2. From Days of Washington to Adam to Jefferson; from Whiskey war to the evolution of constitution to Civil War, America evolved as a place where law of land was paramount; where the land of opportunity gave equal freedom to everyone; where liberty was equated with dignity of labor; What has happened off late to this amazing country?

    Why a democratically elected government of third world countries are challenged by this Great Power, if those countries don't agree to the view of this Great Nation. Can America count number of countries supporting, barring a few exception like: NATO members nations and a few Gulf authoratatian countries.

    Did anyone ever think that American and its allies marched into Iraq when the oil filed of Kuwait was taken over by Saddam, then why did it paid only lip service when Russia lapped crimean peninsula?. Why double standard?

    However, still I believe a few things would definitely let America to sail through any crisis: Innovation, Exploration, Education and Independence of Local government. Innovation in Pharmacology, metallurgy, chemical engineering, agriculture will make it stand unique in this world even though other countries will surely compete in the field of: Automobile, Aeronautical, Space programs, Machine and tools etc.

    A wonderful article by Atul Singh is an eye opener for everyone to ponder and be given a deep thought.

  3. Insight shared is good. American living room should have a conversation about how to build a family, community and grow kids who understand the value of hard work, and giving. Family need to engage in conversation as to how to build a political system that serves American and not just big corporations. Bigger question in my mind is that, does democracy in the current form really work? If yes, then where is it working. It certainly not working in UK, India, and other countries. Democracy in the current form has become a channel to serve big business. Money by corporation and individuals is used to control media and win the elections. As much as I like Modi, he is a representative of big business. Congress was no better, they were worse then Mafia.

    Education is the best investment that Government should do? What is education and what is the purpose of education. Real education happens at home, community, at school through interactions.

    Thank you for sharing your insight

    Bipin

  4. I entirely agree with the sentiment of this piece. We do need an intellectual awakening of sorts, and the type of anti-intellectual furor that is evident in some political and social settings is quite frightening.

    I would just like to challenge one point: "Today, the best and brightest of America are notoriously insular, distracted all too easily by social media, and have skills but often lack an education."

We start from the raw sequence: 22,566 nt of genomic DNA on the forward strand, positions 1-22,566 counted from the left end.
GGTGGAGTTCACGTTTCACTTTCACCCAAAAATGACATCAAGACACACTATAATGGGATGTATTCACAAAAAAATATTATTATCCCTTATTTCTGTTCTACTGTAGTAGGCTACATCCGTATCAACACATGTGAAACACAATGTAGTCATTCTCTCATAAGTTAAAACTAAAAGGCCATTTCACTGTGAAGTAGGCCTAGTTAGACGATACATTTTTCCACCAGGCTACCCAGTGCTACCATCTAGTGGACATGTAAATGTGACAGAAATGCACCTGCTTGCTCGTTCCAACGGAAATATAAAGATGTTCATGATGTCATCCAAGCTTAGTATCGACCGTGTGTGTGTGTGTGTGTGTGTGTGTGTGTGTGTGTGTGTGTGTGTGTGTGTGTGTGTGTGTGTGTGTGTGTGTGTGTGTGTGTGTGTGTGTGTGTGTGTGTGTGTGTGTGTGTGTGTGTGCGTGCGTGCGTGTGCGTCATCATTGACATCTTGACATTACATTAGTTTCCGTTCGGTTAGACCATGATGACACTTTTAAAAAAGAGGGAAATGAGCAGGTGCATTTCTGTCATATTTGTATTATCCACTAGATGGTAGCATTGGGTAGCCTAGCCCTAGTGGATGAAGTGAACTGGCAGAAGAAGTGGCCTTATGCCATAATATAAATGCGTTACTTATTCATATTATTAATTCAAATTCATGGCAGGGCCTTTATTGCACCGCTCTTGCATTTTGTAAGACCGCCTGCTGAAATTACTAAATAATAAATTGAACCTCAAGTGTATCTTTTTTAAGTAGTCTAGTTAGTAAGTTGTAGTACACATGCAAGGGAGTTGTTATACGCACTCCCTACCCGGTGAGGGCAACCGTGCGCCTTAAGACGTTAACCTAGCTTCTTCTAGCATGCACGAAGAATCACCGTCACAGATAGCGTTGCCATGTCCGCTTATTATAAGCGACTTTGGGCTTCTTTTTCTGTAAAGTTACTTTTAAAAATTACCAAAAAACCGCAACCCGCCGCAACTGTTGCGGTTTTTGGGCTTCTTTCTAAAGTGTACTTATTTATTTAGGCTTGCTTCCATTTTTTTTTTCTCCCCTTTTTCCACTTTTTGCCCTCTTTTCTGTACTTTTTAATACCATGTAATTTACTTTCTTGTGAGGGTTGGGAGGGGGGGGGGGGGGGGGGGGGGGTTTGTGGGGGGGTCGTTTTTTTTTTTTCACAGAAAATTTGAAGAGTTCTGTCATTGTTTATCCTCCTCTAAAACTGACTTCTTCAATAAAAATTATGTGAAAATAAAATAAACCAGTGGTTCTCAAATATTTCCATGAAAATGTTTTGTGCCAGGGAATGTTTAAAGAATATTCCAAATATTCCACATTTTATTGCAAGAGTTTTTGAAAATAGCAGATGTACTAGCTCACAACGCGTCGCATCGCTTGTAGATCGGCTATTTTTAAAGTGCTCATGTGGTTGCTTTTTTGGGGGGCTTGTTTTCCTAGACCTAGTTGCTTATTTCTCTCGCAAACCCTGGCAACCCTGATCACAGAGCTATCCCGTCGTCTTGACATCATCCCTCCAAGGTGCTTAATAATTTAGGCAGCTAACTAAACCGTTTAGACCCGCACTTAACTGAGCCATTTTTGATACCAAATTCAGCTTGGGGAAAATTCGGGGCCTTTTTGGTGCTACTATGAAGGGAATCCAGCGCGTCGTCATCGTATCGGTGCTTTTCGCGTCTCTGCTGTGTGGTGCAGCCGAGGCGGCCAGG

While this may be true of my generation in general, I have found (and this may just speak to my own interests and therefore the type of people I have as friends) that many young, educated people are aware of the world and are questioning the current foundations of our government, and perhaps more importantly of our society, much like the founding fathers. Many of these people employ social media as education tools that create awareness and allow for the spread of information that is not in the mainstream news media, such as Fox and CNN. I have found some of the most scathing and enlightening critiques of our society through social media,which have challenged my own opinions and beliefs and have pushed me to be civically engaged, so perhaps it is not simply a distraction (although, I agree that it most definitely can be and is for most). What is perceived by some as insular can be quite the opposite; however, I believe that we have to push beyond merely creating awareness through social media and engage in human-to-human interactions, fueling social movements and honest and informed debate.

  5. The ideas at work in America are those of neoliberalism which are opposed to a redistribution of wealth. That's why the public education and health care system are worsening and the gap between rich and poor is growing. I think the author could be more clear on that point WHICH ideas should be appreciated and contribute to a more equal society in which human live flourishes.

    I think a rethinking of values would also imply a change of the whole system- how can we establish a more equal society in which everyone and not only the powerful elite (mainly existent in the political and economic sphere) have a voice? In what kind of society do we want to live?